South Africa’s new ID system will track you from birth

South Africa’s new ID system will track you from birth

The Department of Home Affairs (DHA) says that it is working with the Council for Scientific and Industrial Research on a biometrics system that is close to being finalised.

Briefing parliament virtually on Wednesday, the department said the biometrics system will form part of an identity management policy that aims secure the identity of a child when about six hours old.  It added that the associated policy will be approved by 2023.

“The documentation of children remains an issue that the department address through various campaigns including the registration of birth within 30 days and late registration of birth,” the DHA said in its presentation.

“There should be no child who is undocumented in this era. The Department of Home Affairs is moving towards a National Identification System, which caters for the registration of all citizens and non-citizens.”

Draft policy 

A draft identity management policy published by the Department of Home Affairs in January 2021 provides additional information on how the National Identification System will work.

“It is currently possible for anyone who has not applied for an ID to successfully claim and use the identity of another person who has also not applied for an ID,” the policy statement said.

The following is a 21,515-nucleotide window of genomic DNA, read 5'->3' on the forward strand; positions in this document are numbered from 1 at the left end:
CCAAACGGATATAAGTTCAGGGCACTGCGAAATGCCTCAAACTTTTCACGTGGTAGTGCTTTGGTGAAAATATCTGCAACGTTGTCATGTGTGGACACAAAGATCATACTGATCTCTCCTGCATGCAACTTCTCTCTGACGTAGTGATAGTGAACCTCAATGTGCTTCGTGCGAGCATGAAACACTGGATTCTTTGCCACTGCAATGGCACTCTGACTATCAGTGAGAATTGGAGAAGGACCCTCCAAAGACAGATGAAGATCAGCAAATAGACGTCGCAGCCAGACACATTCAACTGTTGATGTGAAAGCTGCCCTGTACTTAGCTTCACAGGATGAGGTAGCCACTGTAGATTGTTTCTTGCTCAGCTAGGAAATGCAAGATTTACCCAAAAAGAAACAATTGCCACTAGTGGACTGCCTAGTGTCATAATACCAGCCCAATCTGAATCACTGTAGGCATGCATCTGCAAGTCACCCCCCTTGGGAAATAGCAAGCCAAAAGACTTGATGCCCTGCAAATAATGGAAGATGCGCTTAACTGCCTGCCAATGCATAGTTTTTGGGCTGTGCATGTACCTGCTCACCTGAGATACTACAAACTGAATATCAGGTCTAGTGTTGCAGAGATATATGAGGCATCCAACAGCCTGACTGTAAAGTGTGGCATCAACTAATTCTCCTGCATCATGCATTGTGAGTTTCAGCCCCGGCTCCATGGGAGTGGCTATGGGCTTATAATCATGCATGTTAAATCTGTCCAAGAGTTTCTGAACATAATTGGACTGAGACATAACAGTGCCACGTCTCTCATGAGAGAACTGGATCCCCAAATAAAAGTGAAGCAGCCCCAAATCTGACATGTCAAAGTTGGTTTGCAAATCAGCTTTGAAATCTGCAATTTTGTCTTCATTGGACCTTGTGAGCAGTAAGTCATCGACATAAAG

It explained that this is possible because the biometrics of South African children are not captured after birth.

“The DHA currently has no way to reliably verify that a child who presents a birth certificate as proof of identity during interactions with the department – for example, when applying for an ID for the first time – is truly the person whose birth the certificate is meant to certify.

“Any child can lay claim to the identity of another child and such instances have been recorded.”

To address these and other issues, the DHA has made the following recommendations:

  • Records of persons throughout their lifespan including the capturing of the biometrics of children at birth. Where impossible, the biometrics of a parent must be linked to the birth certificate of a child;
  • ID numbers based on parents. Ideally, these numbers should also be linked to their parents’ identity numbers and mother’s biometric data;
  • Re-registration of children at five years of age and when possible, the biometrics of a child must be collected at birth.  A combination of different biometric data for children will be considered with options such as the photograph of the ear;
  • Recognition of other sex/gender categories on identity documents.